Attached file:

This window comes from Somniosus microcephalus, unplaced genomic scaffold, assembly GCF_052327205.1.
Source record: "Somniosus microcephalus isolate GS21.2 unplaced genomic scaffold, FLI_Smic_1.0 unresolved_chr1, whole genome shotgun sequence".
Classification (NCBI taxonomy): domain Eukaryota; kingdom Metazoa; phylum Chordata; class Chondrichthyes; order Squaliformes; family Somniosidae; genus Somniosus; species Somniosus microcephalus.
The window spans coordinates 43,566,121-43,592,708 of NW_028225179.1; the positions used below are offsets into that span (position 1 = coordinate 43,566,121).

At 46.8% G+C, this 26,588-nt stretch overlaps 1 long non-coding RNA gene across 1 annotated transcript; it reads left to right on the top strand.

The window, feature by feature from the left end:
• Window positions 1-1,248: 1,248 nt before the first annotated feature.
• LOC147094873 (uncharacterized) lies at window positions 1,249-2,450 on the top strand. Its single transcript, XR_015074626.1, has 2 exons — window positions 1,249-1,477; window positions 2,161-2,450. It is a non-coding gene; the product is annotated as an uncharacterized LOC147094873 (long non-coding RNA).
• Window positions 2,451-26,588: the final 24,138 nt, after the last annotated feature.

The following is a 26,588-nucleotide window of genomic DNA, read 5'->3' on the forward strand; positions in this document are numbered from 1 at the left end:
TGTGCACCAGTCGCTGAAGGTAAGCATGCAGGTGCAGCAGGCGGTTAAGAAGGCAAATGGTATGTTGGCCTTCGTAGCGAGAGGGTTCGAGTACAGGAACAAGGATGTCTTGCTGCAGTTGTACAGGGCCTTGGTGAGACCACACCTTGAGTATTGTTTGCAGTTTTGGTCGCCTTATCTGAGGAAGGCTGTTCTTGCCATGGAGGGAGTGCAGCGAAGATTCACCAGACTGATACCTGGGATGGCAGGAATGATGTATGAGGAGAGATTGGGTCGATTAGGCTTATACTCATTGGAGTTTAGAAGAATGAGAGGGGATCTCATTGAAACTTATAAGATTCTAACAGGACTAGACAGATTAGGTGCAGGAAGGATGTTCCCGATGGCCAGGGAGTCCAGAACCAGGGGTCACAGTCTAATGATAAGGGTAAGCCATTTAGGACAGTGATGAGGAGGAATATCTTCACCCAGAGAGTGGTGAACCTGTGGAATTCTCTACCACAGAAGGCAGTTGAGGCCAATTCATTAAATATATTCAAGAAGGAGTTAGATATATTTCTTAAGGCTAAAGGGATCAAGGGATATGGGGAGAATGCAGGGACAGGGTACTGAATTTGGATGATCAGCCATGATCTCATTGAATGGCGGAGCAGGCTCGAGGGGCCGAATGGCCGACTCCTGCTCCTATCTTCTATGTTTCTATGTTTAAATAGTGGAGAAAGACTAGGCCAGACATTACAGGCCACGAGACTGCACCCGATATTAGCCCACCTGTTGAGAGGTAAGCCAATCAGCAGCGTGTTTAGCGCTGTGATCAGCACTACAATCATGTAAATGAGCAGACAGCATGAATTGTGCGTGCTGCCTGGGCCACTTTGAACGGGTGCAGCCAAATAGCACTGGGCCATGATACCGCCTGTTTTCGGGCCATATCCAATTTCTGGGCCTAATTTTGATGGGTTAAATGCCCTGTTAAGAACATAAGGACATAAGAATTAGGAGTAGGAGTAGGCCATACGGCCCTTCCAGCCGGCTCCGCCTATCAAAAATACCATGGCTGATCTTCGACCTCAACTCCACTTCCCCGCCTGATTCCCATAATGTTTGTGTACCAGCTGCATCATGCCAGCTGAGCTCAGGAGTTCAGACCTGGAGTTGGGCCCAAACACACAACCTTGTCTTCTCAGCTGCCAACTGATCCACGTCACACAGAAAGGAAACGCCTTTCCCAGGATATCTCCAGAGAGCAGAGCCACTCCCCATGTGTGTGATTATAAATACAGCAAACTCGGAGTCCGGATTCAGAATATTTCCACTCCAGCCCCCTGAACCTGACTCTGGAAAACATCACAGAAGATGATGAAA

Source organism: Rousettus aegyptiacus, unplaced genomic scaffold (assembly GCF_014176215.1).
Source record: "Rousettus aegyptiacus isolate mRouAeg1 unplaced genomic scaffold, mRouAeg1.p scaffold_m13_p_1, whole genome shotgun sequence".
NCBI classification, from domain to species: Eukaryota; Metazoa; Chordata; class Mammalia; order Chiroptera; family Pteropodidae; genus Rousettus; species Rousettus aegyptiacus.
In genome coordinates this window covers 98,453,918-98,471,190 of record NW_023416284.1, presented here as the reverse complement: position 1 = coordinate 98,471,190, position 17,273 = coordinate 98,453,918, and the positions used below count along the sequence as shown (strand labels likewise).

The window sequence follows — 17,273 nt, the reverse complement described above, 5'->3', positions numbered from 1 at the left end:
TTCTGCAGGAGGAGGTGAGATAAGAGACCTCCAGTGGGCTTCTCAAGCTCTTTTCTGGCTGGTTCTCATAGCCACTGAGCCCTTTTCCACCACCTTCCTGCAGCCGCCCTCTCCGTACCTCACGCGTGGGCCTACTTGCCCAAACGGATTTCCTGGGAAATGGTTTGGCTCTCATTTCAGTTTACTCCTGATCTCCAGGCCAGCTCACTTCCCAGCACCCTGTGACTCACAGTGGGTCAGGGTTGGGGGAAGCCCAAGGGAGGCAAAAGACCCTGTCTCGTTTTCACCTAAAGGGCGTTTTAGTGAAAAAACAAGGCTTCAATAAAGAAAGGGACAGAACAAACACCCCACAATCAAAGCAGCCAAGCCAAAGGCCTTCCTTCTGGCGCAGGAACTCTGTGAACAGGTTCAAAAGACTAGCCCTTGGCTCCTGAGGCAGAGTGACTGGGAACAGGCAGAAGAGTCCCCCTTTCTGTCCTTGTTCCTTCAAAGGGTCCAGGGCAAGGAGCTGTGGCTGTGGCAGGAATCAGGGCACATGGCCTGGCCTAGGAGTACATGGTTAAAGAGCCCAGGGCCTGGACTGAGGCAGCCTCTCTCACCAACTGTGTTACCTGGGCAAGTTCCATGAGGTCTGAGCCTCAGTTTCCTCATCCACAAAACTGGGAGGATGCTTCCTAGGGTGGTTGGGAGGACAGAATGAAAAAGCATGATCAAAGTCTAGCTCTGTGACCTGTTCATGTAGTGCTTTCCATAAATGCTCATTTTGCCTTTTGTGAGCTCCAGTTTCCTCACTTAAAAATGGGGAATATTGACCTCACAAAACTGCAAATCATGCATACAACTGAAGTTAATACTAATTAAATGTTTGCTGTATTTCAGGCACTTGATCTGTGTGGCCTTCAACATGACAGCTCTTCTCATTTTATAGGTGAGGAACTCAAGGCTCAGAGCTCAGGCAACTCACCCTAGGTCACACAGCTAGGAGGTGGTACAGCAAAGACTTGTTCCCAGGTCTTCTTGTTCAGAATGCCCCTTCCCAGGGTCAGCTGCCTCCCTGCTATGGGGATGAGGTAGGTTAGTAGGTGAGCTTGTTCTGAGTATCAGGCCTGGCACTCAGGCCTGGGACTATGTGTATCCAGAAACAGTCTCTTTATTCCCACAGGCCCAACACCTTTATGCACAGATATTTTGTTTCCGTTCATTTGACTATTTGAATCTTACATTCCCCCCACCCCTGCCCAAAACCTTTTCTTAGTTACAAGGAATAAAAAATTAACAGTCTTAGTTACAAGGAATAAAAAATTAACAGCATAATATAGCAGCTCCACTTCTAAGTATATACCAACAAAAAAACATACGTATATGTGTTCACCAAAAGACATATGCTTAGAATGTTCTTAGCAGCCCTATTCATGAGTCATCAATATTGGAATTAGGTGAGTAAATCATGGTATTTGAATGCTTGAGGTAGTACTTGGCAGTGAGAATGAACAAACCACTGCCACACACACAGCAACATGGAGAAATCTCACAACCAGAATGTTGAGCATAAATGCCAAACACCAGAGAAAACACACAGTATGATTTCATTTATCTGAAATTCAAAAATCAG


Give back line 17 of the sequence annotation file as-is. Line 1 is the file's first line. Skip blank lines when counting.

TTCTGCAGGAGGAGGTGAGATAAGAGACCTCCAGTGGGCTTCTCAAGCTCTTTTCTGGCTGGTTCTCATAGCCACTGAGCCCTTTTCCACCACCTTCCTGCAGCCGCCCTCTCCGTACCTCACGCGTGGGCCTACTTGCCCAAACGGATTTCCTGGGAAATGGTTTGGCTCTCATTTCAGTTTACTCCTGATCTCCAGGCCAGCTCACTTCCCAGCACCCTGTGACTCACAGTGGGTCAGGGTTGGGGGAAGCCCAAGGGAGGCAAAAGACCCTGTCTCGTTTTCACCTAAAGGGCGTTTTAGTGAAAAAACAAGGCTTCAATAAAGAAAGGGACAGAACAAACACCCCACAATCAAAGCAGCCAAGCCAAAGGCCTTCCTTCTGGCGCAGGAACTCTGTGAACAGGTTCAAAAGACTAGCCCTTGGCTCCTGAGGCAGAGTGACTGGGAACAGGCAGAAGAGTCCCCCTTTCTGTCCTTGTTCCTTCAAAGGGTCCAGGGCAAGGAGCTGTGGCTGTGGCAGGAATCAGGGCACATGGCCTGGCCTAGGAGTACATGGTTAAAGAGCCCAGGGCCTGGACTGAGGCAGCCTCTCTCACCAACTGTGTTACCTGGGCAAGTTCCATGAGGTCTGAGCCTCAGTTTCCTCATCCACAAAACTGGGAGGATGCTTCCTAGGGTGGTTGGGAGGACAGAATGAAAAAGCATGATCAAAGTCTAGCTCTGTGACCTGTTCATGTAGTGCTTTCCATAAATGCTCATTTTGCCTTTTGTGAGCTCCAGTTTCCTCACTTAAAAATGGGGAATATTGACCTCACAAAACTGCAAATCATGCATACAACTGAAGTTAATACTAATTAAATGTTTGCTGTATTTCAGGCACTTGATCTGTGTGGCCTTCAACATGACAGCTCTTCTCATTTTATAGGTGAGGAACTCAAGGCTCAGAGCTCAGGCAACTCACCCTAGGTCACACAGCTAGGAGGTGGTACAGCAAAGACTTGTTCCCAGGTCTTCTTGTTCAGAATGCCCCTTCCCAGGGTCAGCTGCCTCCCTGCTATGGGGATGAGGTAGGTTAGTAGGTGAGCTTGTTCTGAGTATCAGGCCTGGCACTCAGGCCTGGGACTATGTGTATCCAGAAACAGTCTCTTTATTCCCACAGGCCCAACACCTTTATGCACAGATATTTTGTTTCCGTTCATTTGACTATTTGAATCTTACATTCCCCCCACCCCTGCCCAAAACCTTTTCTTAGTTACAAGGAATAAAAAATTAACAGTCTTAGTTACAAGGAATAAAAAATTAACAGCATAATATAGCAGCTCCACTTCTAAGTATATACCAACAAAAAAACATACGTATATGTGTTCACCAAAAGACATATGCTTAGAATGTTCTTAGCAGCCCTATTCATGAGTCATCAATATTGGAATTAGGTGAGTAAATCATGGTATTTGAATGCTTGAGGTAGTACTTGGCAGTGAGAATGAACAAACCACTGCCACACACACAGCAACATGGAGAAATCTCACAACCAGAATGTTGAGCATAAATGCCAAACACCAGAGAAAACACACAGTATGATTTCATTTATCTGAAATTCAAAAATCAG